Clear communications

Jan. 15, 2008
“Speak clearly, if you speak at all; carve every word before you let it fall.” -Oliver Wendell Holmes We live in such an electronic-driven age today that rarely do we dwell on the old-fashioned skill of talking - being able to speak clearly and ...

“Speak clearly, if you speak at all; carve every word before you let it fall.” -Oliver Wendell Holmes

We live in such an electronic-driven age today that rarely do we dwell on the old-fashioned skill of talking - being able to speak clearly and firmly, in varying tones so we don‘t put people to sleep. It‘s a true skill, and one that‘s vital in trucking as so much of the communication between driver and company, as well as carrier and shipper, gets done via voices over landline and wireless phones - even the tried and true citizen band radios that are so much a part of trucking‘s heritage.

As usual, the good professor Jerry Osteryoung from the college of business at Florida State University has some thoughts on the subject and as he specializes in dealing with entrepreneurs - the backbone of the American business community - I think I‘ll step aside and let him have the floor:

“By far, communication is the number one thing that all firms and managers can improve upon especially oral communications. Communication is where it is at because it conveys both the message as well as the emotions behind the message.

Inefficient communications can lead to a world of problems. I once had a boss that would offer criticism in a joking manner. He would say things like, ‘Jerry, spending more time with XYZ client would really help my wife spend more on the furniture for our new house.‘ Statements like this do not really convey the message and only obscure the meaning. After a while, no one took any of his corrections seriously as we could never tell if he was being sincere or just joking around.

One tip for improving your communications is to watch your pace. I speak very rapidly, which is not always a good thing. People assume that those who speak rapidly are not calm. Frequently, this sends a danger signal to the listener, causing them to listen with much caution - and that can potentially interfere with the message.

If I want my messages to be understood, I have to work on slowing down my speech. Sometimes I just experiment with the pace and see how folks respond. If I see an audience or a staff member nodding their head, it is a pretty good indication that the pace is right, and that they are getting the message.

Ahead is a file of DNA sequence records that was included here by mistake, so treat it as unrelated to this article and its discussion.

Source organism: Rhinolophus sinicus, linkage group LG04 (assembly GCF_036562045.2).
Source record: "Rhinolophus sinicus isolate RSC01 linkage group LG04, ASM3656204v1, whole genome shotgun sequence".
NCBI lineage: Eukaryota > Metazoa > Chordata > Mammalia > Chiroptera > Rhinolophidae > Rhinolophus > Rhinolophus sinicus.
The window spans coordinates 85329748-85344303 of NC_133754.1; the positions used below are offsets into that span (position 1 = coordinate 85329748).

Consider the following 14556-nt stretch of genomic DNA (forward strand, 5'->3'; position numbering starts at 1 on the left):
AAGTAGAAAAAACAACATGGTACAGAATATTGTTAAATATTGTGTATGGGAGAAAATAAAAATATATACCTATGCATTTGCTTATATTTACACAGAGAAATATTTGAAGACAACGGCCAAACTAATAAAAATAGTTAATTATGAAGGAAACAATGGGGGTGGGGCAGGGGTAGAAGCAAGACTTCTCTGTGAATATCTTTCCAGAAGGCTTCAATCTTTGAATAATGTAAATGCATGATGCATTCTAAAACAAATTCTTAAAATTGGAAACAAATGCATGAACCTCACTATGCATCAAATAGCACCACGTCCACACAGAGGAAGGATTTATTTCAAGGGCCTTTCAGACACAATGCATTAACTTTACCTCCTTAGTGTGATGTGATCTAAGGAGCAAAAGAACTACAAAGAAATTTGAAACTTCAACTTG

I have become a big fan of Cesar Millan, the Dog Whisperer (with three dogs, I need all the help I can get!), which airs on the National Geographic channel. One of the things that he repeatedly says about dogs is that any message must be sent when both the trainer and the dog are in a very calm place. Even with dogs, we must communicate effectively!

Another thing to remember about communications is that emotions can either help or hinder the message. If the emotions are congruent with the message, the message will be understood much better. However, you run into trouble when the message and the emotions expressed through body language are not in sync.

Normally, messages sent with incongruent emotions are either completely misunderstood or not heard at all. For instance, I have seen manager‘s complement staff members while frowning and standing with very rigid posture. Instead of a complement, a message of fear is received. In a like manner, you just cannot smile while telling an employee that there is a problem with their behavior.

The point is to make sure that your message and emotions are congruent. One of the best ways to evaluate this is to practice in front of a mirror or have someone else evaluate your communications. Normally, I have found that these issues are easy to correct once the speaker is aware of and understands the problem.

The final tip is to vary your volume and pitch. I cannot tell you how many times at Georgia Tech (yep, I am a Rambling Wreck) I took some course that I saw little value in (like thermal dynamics) where the professor spoke in a flat monotone. I fought every day to stay awake in class. If the professor had just varied his inflection or his volume every so often, the course would have been so much better.

Sometimes when I am giving a speech I slightly reduce the volume of my voice just to force people to try harder to listen to me. Just this little change has made such a difference in the quality of my talks. So with regard to your communications, you must ensure that your pace, body language and pitch are set to optimize the reception of the message.”

Good stuff as usual, Professor Osteryoung. For more business tips on a range of subjects, feel free to drop him a line by e-mail at [email protected]

About the Author

Sean Kilcarr 1 | Senior Editor

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